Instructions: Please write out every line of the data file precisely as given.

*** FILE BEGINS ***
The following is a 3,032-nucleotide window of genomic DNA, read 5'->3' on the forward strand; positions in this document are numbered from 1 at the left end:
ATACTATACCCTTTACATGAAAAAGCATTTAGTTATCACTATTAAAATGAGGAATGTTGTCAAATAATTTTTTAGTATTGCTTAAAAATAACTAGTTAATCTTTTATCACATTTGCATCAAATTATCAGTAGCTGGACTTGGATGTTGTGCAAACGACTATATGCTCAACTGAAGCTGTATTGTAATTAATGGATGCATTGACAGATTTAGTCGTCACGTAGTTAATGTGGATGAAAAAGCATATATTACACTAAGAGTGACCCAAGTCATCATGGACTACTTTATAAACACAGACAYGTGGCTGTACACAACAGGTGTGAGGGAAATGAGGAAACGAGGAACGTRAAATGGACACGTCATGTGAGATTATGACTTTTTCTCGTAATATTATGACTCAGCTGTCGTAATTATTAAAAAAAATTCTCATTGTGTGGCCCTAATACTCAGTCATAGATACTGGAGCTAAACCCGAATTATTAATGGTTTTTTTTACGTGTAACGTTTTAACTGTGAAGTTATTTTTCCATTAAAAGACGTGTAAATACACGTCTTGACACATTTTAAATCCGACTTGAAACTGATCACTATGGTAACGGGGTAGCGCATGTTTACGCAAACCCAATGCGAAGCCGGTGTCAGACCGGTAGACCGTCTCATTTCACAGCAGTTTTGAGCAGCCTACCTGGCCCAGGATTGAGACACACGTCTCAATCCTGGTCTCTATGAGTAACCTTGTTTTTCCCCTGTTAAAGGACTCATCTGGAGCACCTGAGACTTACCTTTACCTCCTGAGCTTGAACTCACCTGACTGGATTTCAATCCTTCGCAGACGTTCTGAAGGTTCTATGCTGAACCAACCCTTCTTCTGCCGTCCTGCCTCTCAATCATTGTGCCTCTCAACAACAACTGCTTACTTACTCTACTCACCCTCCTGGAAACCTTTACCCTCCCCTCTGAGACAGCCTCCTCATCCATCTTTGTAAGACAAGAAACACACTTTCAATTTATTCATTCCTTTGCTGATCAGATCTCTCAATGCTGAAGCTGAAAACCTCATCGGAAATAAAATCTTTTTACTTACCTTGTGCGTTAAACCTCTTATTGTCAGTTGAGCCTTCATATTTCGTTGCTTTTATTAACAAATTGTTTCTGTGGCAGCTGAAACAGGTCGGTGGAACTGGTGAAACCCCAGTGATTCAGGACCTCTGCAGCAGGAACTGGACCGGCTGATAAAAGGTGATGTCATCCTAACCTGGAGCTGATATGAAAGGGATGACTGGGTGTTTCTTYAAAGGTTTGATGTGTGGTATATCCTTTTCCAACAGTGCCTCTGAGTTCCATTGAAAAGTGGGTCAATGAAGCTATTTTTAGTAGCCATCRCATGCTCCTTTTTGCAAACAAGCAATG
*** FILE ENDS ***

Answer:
The following is a 3,032-nucleotide window of genomic DNA, read 5'->3' on the forward strand; positions in this document are numbered from 1 at the left end:
ATACTATACCCTTTACATGAAAAAGCATTTAGTTATCACTATTAAAATGAGGAATGTTGTCAAATAATTTTTTAGTATTGCTTAAAAATAACTAGTTAATCTTTTATCACATTTGCATCAAATTATCAGTAGCTGGACTTGGATGTTGTGCAAACGACTATATGCTCAACTGAAGCTGTATTGTAATTAATGGATGCATTGACAGATTTAGTCGTCACGTAGTTAATGTGGATGAAAAAGCATATATTACACTAAGAGTGACCCAAGTCATCATGGACTACTTTATAAACACAGACAYGTGGCTGTACACAACAGGTGTGAGGGAAATGAGGAAACGAGGAACGTRAAATGGACACGTCATGTGAGATTATGACTTTTTCTCGTAATATTATGACTCAGCTGTCGTAATTATTAAAAAAAATTCTCATTGTGTGGCCCTAATACTCAGTCATAGATACTGGAGCTAAACCCGAATTATTAATGGTTTTTTTTACGTGTAACGTTTTAACTGTGAAGTTATTTTTCCATTAAAAGACGTGTAAATACACGTCTTGACACATTTTAAATCCGACTTGAAACTGATCACTATGGTAACGGGGTAGCGCATGTTTACGCAAACCCAATGCGAAGCCGGTGTCAGACCGGTAGACCGTCTCATTTCACAGCAGTTTTGAGCAGCCTACCTGGCCCAGGATTGAGACACACGTCTCAATCCTGGTCTCTATGAGTAACCTTGTTTTTCCCCTGTTAAAGGACTCATCTGGAGCACCTGAGACTTACCTTTACCTCCTGAGCTTGAACTCACCTGACTGGATTTCAATCCTTCGCAGACGTTCTGAAGGTTCTATGCTGAACCAACCCTTCTTCTGCCGTCCTGCCTCTCAATCATTGTGCCTCTCAACAACAACTGCTTACTTACTCTACTCACCCTCCTGGAAACCTTTACCCTCCCCTCTGAGACAGCCTCCTCATCCATCTTTGTAAGACAAGAAACACACTTTCAATTTATTCATTCCTTTGCTGATCAGATCTCTCAATGCTGAAGCTGAAAACCTCATCGGAAATAAAATCTTTTTACTTACCTTGTGCGTTAAACCTCTTATTGTCAGTTGAGCCTTCATATTTCGTTGCTTTTATTAACAAATTGTTTCTGTGGCAGCTGAAACAGGTCGGTGGAACTGGTGAAACCCCAGTGATTCAGGACCTCTGCAGCAGGAACTGGACCGGCTGATAAAAGGTGATGTCATCCTAACCTGGAGCTGATATGAAAGGGATGACTGGGTGTTTCTTYAAAGGTTTGATGTGTGGTATATCCTTTTCCAACAGTGCCTCTGAGTTCCATTGAAAAGTGGGTCAATGAAGCTATTTTTAGTAGCCATCRCATGCTCCTTTTTGCAAACAAGCAATG